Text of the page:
3D Printed Skin: The Latest Innovation in Skin Care Technology
As a part of the L'Oréal family, we at Skincare.com can tell you first hand that L’Oreal is not your average beauty juggernaut, which is why they’re up to some not-so-average things—specifically, 3D printing human skin…yes, you read that correctly. The cosmetics giant has teamed up with bioprinting start-up Organovo to develop 3D printed skin tissue for product evaluation and other areas of advanced research. Human flesh printed using 3D bioprinters…to say this is impressive would be an understatement.
This is news most people would expect to hear from a rising tech company, not a beauty brand renowned for its makeup, hair, and skincare products. But is it really such a quantum leap for L’Oréal? Let’s not forget, the company has long been pushing the boundaries of science to ensure ingredient safety and efficacy. In 2015, they invested nearly 1 billion dollars in research and innovation. So, should this advancement really take us all by surprise? Not by L’Oréal’s standards. In fact, this isn’t even their first rodeo in skin production; Episkin—a subsidiary of the group—is dedicated to the development of reconstructed human epidermis to closely predict how certain ingredients will react on human skin. The lab—located in Lyon, France—grows roughly 100,000 skin samples every year thanks to donor skin from plastic surgery procedures. The samples are broken down into individual cells, re-cultured, and grown onto .5 cm testing squares, a process which takes about a week to complete. What 3D bioprinting can do is speed up the process—think: more skin, less time—and create a stronger prototype with more accurate results.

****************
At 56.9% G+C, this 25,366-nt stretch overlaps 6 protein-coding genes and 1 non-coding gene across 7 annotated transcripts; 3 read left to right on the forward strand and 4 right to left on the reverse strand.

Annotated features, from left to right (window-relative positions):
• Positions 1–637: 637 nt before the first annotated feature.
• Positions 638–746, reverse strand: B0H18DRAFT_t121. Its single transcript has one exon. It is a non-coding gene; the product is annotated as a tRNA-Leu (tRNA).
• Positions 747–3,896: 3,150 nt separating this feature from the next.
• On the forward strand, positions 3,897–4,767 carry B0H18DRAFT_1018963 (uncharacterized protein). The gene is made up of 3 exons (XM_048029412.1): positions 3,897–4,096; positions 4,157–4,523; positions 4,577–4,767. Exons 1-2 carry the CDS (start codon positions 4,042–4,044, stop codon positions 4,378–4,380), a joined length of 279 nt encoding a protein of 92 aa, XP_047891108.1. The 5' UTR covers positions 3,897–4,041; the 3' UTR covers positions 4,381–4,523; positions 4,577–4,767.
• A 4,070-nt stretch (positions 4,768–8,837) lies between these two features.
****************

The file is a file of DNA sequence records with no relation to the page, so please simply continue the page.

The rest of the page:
Details on when the 3D printed derma will be ready to use—it’s safe to say it won’t happen overnight—is still uncertain, with estimates pointing towards a period within the next five years. What can be confirmed is that when it comes to beauty breakthroughs and developments, L'Oréal seeks to lead the charge, bar none.